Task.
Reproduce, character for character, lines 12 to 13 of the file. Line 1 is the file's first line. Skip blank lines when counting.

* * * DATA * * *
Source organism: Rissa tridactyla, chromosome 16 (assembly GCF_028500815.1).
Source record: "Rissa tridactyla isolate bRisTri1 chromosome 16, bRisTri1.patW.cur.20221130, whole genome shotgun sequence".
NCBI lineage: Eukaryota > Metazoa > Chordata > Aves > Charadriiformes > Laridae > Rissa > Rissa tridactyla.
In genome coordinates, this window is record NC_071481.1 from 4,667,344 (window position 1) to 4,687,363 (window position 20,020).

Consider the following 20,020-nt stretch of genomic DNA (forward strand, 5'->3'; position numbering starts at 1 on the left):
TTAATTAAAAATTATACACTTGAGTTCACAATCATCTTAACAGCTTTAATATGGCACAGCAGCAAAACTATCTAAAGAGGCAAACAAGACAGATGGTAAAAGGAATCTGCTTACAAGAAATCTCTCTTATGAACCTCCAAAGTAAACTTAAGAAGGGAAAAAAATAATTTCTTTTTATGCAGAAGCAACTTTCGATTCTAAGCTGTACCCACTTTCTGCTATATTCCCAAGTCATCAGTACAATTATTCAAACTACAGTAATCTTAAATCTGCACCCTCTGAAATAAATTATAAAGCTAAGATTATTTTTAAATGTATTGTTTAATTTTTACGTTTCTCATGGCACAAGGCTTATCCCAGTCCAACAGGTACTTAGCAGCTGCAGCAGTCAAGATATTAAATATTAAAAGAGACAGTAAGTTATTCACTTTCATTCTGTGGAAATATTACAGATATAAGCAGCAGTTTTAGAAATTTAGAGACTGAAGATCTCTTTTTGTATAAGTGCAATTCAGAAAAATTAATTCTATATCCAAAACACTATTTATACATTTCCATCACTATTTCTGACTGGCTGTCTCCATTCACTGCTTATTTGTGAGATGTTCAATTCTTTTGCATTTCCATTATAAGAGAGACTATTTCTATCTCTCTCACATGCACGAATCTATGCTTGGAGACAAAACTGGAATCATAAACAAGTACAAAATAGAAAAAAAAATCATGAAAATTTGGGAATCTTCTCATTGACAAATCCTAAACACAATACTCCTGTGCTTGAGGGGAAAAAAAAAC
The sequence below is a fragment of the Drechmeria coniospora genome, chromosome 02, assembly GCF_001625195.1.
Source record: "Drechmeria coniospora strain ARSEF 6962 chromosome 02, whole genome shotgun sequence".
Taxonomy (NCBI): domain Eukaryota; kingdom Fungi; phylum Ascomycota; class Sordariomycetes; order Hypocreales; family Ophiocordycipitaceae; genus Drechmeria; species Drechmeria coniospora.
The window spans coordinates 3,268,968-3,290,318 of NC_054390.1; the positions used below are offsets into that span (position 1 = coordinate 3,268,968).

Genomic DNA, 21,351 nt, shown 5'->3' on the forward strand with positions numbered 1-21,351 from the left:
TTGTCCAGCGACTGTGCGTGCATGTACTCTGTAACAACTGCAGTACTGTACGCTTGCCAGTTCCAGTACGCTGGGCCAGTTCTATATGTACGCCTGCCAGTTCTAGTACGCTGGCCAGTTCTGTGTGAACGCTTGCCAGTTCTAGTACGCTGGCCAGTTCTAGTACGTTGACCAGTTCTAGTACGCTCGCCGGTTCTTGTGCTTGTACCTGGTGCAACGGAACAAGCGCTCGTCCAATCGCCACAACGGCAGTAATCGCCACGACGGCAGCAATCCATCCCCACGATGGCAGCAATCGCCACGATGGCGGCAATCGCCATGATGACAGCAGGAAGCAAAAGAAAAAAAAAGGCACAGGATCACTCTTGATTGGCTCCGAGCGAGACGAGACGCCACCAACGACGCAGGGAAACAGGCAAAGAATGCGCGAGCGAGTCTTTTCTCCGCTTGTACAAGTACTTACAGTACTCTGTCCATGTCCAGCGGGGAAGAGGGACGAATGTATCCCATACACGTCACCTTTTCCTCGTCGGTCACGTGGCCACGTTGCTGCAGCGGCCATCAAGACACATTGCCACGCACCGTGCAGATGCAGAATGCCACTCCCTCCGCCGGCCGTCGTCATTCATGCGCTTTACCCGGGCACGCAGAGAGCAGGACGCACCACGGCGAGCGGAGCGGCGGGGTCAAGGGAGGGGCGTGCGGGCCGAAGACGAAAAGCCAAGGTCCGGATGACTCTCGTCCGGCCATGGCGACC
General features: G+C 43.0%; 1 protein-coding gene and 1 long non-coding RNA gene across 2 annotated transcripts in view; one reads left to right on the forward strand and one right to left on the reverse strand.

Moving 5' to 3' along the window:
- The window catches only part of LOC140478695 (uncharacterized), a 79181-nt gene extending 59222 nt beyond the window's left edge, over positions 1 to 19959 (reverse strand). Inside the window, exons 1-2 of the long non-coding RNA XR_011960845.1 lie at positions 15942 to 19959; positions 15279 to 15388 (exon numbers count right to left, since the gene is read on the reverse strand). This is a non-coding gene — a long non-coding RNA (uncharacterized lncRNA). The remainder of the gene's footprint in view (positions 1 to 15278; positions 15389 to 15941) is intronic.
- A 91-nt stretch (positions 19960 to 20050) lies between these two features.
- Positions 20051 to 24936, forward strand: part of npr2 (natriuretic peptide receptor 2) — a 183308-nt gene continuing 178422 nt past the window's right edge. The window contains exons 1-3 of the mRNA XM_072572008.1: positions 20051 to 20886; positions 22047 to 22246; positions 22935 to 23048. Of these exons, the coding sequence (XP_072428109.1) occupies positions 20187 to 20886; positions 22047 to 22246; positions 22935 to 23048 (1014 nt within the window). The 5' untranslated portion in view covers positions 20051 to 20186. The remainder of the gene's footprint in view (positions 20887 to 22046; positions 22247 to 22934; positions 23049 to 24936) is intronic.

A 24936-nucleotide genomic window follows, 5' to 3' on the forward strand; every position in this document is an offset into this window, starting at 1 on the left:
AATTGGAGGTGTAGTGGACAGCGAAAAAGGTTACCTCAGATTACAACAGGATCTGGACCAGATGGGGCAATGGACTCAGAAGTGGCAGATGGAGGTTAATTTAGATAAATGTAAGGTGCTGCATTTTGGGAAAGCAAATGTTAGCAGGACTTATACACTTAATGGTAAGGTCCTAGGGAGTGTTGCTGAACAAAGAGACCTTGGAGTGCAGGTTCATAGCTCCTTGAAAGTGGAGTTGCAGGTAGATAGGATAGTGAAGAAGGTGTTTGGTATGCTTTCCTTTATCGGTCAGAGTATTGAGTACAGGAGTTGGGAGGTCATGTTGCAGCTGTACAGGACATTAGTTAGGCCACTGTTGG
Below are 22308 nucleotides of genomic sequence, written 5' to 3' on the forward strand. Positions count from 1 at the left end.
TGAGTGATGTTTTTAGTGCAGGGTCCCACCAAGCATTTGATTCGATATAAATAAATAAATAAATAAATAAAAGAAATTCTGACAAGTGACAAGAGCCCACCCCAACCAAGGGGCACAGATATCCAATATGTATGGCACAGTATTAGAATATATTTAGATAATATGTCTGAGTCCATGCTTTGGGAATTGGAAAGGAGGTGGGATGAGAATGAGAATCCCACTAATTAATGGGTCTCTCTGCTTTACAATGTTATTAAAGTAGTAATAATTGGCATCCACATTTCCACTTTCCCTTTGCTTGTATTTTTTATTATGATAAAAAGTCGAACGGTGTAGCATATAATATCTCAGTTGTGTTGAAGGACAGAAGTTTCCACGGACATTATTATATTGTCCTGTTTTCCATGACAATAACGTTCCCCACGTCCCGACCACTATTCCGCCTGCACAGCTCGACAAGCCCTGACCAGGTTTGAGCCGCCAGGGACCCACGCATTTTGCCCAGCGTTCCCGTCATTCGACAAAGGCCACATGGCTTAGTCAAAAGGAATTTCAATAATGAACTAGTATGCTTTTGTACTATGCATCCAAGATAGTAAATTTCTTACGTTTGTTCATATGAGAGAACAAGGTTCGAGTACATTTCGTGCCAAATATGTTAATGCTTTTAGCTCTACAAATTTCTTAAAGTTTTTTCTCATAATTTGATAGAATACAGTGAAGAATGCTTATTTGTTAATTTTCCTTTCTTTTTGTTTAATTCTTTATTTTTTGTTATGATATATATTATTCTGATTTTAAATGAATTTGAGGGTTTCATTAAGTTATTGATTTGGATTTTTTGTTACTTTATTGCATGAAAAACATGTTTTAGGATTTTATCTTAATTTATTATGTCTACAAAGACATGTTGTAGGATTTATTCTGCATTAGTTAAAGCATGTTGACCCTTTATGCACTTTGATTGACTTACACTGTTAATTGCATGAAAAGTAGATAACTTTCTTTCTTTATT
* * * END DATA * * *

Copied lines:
TTGTCCAGCGACTGTGCGTGCATGTACTCTGTAACAACTGCAGTACTGTACGCTTGCCAGTTCCAGTACGCTGGGCCAGTTCTATATGTACGCCTGCCAGTTCTAGTACGCTGGCCAGTTCTGTGTGAACGCTTGCCAGTTCTAGTACGCTGGCCAGTTCTAGTACGTTGACCAGTTCTAGTACGCTCGCCGGTTCTTGTGCTTGTACCTGGTGCAACGGAACAAGCGCTCGTCCAATCGCCACAACGGCAGTAATCGCCACGACGGCAGCAATCCATCCCCACGATGGCAGCAATCGCCACGATGGCGGCAATCGCCATGATGACAGCAGGAAGCAAAAGAAAAAAAAAGGCACAGGATCACTCTTGATTGGCTCCGAGCGAGACGAGACGCCACCAACGACGCAGGGAAACAGGCAAAGAATGCGCGAGCGAGTCTTTTCTCCGCTTGTACAAGTACTTACAGTACTCTGTCCATGTCCAGCGGGGAAGAGGGACGAATGTATCCCATACACGTCACCTTTTCCTCGTCGGTCACGTGGCCACGTTGCTGCAGCGGCCATCAAGACACATTGCCACGCACCGTGCAGATGCAGAATGCCACTCCCTCCGCCGGCCGTCGTCATTCATGCGCTTTACCCGGGCACGCAGAGAGCAGGACGCACCACGGCGAGCGGAGCGGCGGGGTCAAGGGAGGGGCGTGCGGGCCGAAGACGAAAAGCCAAGGTCCGGATGACTCTCGTCCGGCCATGGCGACC
General features: G+C 43.0%; 1 protein-coding gene and 1 long non-coding RNA gene across 2 annotated transcripts in view; one reads left to right on the forward strand and one right to left on the reverse strand.